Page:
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Ocula ReportInto the Blue: Dhaka Art Summit 201823 Feb 2018 : Himali Singh Soin for Ocula{{document.location.href}}
'Water is declared the territory of citizenship', whispers a voice in Ursula Biemann's film Deep Weather (2013). A camera pans the Canadian Arctic's tar sands—a series of toxic lakes and darkened swelling seas—then moves seamlessly to the shores of Bangladesh, where climate refugees repeat the futile act of moving heaps of sandbags to...
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Ocula ConversationTouria El GlaouiFounder, 1-54 Contemporary African Art Fair{{document.location.href}}
Between 24 and 25 February 2018, the 1-54 Contemporary African Art Fair will take place at La Mamounia, a historical hotel in the centre of Marrakech. This will be the fair's first edition on the African continent, and will feature 17 galleries from Denmark, France, Italy, the UK, the US, Morocco, Côte d'Ivoire and Nigeria, representing some 60...
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Ocula ReportSame, but different: the 10th India Art Fair23 Feb 2018 : Gayatri Uppal for Ocula{{document.location.href}}
Launched in 2008 by Neha Kirpal with just 34 participating galleries, the India Art Fair was initially known as the India Art Summit before rebranding in 2011. Initially seen as an experiment, early editions were held at Pragati Maidan, a permanent exhibition centre in New Delhi, before moving in 2012 to the larger outdoor location offered by the...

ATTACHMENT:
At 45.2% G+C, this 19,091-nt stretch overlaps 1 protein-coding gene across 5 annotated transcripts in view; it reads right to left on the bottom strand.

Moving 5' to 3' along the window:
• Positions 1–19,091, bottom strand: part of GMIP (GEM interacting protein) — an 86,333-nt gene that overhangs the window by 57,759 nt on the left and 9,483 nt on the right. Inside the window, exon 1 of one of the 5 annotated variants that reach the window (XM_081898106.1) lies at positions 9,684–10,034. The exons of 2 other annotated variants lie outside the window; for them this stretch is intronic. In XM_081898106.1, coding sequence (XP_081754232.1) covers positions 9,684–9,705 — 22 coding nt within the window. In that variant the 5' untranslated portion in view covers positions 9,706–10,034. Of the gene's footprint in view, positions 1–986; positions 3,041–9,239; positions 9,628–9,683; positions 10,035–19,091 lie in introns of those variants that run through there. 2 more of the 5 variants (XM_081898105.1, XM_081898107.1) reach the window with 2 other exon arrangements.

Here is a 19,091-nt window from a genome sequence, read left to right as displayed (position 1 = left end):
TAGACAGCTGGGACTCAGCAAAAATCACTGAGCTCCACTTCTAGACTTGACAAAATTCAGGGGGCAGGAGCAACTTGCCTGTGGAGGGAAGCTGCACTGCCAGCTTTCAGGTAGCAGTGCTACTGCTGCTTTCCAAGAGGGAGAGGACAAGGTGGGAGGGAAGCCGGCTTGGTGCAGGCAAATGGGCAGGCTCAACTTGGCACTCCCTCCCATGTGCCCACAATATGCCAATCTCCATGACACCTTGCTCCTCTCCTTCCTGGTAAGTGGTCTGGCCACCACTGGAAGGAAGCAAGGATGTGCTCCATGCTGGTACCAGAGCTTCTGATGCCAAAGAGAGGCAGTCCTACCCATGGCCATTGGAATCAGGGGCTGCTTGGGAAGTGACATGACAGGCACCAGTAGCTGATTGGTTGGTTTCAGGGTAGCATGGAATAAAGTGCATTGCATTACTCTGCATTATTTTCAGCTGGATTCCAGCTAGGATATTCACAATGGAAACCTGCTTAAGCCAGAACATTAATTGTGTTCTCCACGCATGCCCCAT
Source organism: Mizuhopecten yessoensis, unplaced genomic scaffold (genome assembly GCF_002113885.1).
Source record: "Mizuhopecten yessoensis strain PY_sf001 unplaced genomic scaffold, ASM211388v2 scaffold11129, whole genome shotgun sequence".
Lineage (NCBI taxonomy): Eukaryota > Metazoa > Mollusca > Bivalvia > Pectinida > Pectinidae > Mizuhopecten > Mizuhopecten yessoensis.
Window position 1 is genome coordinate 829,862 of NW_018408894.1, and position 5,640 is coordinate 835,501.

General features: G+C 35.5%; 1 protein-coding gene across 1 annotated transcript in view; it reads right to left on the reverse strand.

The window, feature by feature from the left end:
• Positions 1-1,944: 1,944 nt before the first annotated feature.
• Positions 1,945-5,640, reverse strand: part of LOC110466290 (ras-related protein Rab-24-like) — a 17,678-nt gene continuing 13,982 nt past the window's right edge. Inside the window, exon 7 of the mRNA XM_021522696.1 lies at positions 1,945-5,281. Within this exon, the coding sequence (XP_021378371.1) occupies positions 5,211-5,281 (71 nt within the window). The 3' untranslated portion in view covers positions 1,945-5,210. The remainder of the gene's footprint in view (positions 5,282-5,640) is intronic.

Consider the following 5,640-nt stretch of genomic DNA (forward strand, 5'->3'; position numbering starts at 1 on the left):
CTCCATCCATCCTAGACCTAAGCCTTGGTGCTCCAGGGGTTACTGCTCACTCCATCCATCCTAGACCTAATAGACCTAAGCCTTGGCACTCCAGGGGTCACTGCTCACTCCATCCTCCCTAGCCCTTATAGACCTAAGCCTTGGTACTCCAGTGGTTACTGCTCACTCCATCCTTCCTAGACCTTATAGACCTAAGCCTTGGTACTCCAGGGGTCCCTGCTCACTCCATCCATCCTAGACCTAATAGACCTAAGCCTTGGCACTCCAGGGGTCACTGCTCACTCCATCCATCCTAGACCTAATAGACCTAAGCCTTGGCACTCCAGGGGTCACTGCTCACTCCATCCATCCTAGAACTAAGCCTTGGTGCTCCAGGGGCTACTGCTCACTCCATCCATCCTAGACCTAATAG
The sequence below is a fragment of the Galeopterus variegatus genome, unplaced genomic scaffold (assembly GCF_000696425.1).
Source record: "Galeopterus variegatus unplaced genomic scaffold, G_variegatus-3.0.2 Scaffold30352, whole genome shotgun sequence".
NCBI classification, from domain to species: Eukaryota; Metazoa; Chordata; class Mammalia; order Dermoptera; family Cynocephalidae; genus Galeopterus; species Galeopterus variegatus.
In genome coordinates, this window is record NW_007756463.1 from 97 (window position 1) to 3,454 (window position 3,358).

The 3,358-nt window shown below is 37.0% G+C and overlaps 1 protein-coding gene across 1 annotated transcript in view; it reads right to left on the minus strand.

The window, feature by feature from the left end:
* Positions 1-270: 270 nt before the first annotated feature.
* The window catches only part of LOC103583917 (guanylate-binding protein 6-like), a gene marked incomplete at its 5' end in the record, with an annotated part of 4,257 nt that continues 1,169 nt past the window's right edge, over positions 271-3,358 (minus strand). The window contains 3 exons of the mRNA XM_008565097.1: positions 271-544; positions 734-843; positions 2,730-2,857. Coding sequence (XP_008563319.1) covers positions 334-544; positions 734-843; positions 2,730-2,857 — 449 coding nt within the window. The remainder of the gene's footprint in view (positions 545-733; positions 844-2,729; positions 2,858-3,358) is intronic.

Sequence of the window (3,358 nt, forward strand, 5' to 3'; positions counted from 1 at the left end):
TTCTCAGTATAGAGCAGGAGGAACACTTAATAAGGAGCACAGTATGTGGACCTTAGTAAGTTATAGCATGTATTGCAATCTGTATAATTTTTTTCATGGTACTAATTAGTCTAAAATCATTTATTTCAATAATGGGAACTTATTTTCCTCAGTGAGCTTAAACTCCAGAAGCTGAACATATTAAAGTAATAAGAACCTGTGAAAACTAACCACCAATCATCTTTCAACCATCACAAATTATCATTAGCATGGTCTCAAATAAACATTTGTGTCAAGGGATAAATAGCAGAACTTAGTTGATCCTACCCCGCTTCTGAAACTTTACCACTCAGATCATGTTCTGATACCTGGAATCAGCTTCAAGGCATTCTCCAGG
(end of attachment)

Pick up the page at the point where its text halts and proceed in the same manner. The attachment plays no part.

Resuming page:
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Wang Luyan was a member of the avant garde Stars, a group of young Chinese conceptual artists in the late 1970s who radically called for artistic freedom in intellectual pursuits in post-Mao China. In the 80s he was a founding member of New Movements, a collective who, inspired by Western philosophies, used analytic geometry to explore the potential for communication and perception. This systematised method of making avoided the erratic tendencies of painterly abstraction, yet the group's success almost forced the artist out of practice. His recent works are slick paintings depicting modern devices, such as watches or rollerblades, as well as weapons branded with a large 'W.' These weapons are instruments of self-destruction, which Wang aligns with the relentless forward motion of time.

Trained as a mechanical engineer, he is also a moralist, highly critical of China’s newly competitive, materialistic society. “In the 1960s and ’70s there were no choices,” he says. “Every family had one watch, one bicycle, one sewing machine. Now there are many choices and brands. People are confused.”

 

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